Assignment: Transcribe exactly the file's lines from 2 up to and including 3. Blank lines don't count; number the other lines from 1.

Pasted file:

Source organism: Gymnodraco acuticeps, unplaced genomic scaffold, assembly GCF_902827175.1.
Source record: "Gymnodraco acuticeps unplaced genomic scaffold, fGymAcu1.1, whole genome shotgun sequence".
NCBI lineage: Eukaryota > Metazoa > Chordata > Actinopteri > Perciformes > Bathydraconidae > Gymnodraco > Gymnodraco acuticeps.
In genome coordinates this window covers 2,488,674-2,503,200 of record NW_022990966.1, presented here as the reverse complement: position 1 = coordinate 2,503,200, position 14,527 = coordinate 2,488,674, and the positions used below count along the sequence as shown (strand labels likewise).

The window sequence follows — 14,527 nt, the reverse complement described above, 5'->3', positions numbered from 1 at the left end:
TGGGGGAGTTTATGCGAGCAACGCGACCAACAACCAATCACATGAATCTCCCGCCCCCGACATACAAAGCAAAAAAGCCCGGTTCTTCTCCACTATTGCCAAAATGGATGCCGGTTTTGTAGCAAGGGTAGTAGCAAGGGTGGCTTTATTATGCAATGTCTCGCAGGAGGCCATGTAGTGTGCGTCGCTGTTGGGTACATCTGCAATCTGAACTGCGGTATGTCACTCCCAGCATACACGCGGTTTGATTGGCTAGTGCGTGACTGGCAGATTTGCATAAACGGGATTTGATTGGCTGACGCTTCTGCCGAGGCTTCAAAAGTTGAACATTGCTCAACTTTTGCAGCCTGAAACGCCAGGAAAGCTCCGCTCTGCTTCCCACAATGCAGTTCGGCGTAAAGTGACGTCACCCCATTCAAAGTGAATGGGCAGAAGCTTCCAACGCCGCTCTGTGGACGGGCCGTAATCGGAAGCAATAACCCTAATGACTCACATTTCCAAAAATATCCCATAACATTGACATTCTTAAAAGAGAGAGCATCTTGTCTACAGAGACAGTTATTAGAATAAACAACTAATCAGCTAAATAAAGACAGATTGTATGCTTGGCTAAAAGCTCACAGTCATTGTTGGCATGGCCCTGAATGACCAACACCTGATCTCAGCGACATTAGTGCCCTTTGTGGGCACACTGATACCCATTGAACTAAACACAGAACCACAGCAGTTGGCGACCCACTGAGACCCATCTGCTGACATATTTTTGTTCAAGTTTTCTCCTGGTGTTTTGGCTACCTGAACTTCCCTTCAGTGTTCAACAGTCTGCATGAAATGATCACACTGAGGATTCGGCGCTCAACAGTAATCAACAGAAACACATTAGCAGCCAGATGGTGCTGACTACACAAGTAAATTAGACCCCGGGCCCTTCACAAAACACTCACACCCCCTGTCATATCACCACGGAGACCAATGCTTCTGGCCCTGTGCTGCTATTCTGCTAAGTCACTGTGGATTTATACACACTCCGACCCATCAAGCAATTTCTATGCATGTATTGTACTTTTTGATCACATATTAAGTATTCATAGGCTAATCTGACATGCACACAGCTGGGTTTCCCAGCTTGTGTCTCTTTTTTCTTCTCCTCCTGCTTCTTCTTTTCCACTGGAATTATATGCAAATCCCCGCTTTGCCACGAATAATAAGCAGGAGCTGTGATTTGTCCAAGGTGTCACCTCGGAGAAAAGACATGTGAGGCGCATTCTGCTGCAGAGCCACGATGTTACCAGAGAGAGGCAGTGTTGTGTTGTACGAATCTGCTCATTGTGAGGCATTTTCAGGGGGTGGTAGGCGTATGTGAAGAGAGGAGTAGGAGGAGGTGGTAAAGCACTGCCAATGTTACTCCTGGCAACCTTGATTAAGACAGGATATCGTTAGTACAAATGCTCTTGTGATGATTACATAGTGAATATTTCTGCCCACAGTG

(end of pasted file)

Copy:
Source record: "Gymnodraco acuticeps unplaced genomic scaffold, fGymAcu1.1, whole genome shotgun sequence".
NCBI lineage: Eukaryota > Metazoa > Chordata > Actinopteri > Perciformes > Bathydraconidae > Gymnodraco > Gymnodraco acuticeps.